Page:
A former colleague and friend of mine gave me a phrase a few years ago that I find I use all of the time.
I was speaking to her about a situation with a client in which I’d recommended one course of action and they took a different path. Now they were in trouble and I was saying what a shame it was that they hadn’t taken my advice. She said, “You know, after a while being right loses its impact.”
I realized then – and continue to realize every day – that you can’t tell people anything. You can only ever create the conditions under which they discover things for themselves. This is how we all really learn.
So ask questions, listen, challenge, seek to understand – all while keeping your objective in mind – and create the situation in which the client can make the right choice. Just don’t bother telling them. They won’t really get it unless they get to it themselves.
Some years ago I worked for a friend of mine at his hotel in Austria. At that time they were only open during the summer holiday season as this was when they had most of their visitors. After the first week or so I asked him when I would be taking a day off.
“Day off?” he said, “But what would you do?”
I said well, relax, go for a swim, rest, that sort of thing.
He looked at me like I’d suddenly lost my mind and said,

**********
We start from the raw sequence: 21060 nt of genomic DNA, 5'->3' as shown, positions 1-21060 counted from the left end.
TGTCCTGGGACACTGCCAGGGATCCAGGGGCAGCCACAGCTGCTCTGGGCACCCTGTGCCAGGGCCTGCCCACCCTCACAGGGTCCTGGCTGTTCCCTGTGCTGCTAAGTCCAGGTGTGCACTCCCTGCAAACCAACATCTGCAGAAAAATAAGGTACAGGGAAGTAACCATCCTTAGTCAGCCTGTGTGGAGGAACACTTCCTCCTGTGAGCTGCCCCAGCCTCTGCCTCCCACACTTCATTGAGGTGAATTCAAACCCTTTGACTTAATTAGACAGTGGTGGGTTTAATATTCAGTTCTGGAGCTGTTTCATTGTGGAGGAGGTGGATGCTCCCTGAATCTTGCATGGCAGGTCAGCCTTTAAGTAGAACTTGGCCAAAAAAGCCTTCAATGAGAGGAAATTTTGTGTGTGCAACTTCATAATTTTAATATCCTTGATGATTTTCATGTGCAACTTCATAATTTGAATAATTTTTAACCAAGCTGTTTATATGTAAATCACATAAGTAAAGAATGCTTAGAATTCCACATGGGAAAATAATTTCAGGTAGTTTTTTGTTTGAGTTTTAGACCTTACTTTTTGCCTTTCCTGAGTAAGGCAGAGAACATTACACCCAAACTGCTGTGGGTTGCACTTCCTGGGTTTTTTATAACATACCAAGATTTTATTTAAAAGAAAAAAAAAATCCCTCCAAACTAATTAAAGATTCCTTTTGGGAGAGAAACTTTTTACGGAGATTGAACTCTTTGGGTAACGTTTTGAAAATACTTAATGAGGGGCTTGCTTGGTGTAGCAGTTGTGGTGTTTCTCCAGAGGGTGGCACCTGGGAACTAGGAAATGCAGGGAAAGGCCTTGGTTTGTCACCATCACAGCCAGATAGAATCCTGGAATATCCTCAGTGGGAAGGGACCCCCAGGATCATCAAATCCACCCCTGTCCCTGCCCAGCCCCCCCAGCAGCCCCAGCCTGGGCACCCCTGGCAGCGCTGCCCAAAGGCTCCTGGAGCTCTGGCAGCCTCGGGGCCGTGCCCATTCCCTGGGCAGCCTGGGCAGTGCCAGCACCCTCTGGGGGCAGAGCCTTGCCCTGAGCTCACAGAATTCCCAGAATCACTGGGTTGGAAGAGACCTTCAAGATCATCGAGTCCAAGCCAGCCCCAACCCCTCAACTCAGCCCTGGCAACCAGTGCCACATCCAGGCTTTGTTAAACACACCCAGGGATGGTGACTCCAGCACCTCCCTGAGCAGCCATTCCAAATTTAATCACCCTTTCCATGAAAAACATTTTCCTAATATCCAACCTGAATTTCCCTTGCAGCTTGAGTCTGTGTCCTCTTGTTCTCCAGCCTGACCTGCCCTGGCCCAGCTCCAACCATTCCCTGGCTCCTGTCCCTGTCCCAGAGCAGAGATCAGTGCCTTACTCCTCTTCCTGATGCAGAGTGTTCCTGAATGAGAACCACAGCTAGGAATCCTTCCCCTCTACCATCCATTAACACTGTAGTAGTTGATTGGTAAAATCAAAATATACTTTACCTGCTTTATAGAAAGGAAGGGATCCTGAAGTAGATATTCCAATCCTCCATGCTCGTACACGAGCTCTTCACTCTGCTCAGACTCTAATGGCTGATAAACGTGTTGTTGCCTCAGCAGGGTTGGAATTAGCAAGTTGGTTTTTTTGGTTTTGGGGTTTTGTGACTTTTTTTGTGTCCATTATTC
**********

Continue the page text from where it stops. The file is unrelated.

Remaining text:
“If I’m a farmer and I have to milk my cows, do I run around the field trying to milk them? That’s so much more work than milking them when they’re in the barn. This is what we’re doing here – we’re milking the cows when they’re in the barn.”
I didn’t have a day off for about 4 months.
While I don’t by any stretch of the imagination think of my clients today as cows, the metaphor still works. Working with those clients you have is much less effort than frantically chasing the clients you might be able to catch in the field.
I’m seeing more and more ads in the US for “Customer Success Managers” at technology companies such as Salesforce.com, Birst and Citrix, to name only a few. This is partly just a change in nomenclature as I’m pretty sure these companies all used to have account managers, but there a different flavour to these ads. They’re less sales-orientated and more about the longer-term success for the client in their use of technology. This is an excellent development in the marketplace and a trend that will hopefully continue.
Why? Because technology companies used to be a little bit lazy about customer care. They could sell products that would support a client’s business for a couple of years at a time. The sales team would make a sale and think that they could rest easy, touching base with the client executives at infrequent intervals with the Support team interacting more regularly at the lower levels. Now, as the pace of change increases and every business adapts to its market at ever-faster rates, no product remains static. New features and functionality are demanded on a daily basis and new metrics are available through which a client can understand whether or not anyone is using the solution they’ve paid for. The client is more engaged than ever in their technology solution and as a result the solution provider has to stay in every conversation. It’s the only way to help clients adopt new ways of working and understand what they may need next.
This is the focus of these types of roles – not just selling but engaging, listening and advising at several different levels to prevent valuable clients from churning out of the business. If you’re not following this approach, you may keep the top of the sales funnel full but find that clients end up dropping out downstream.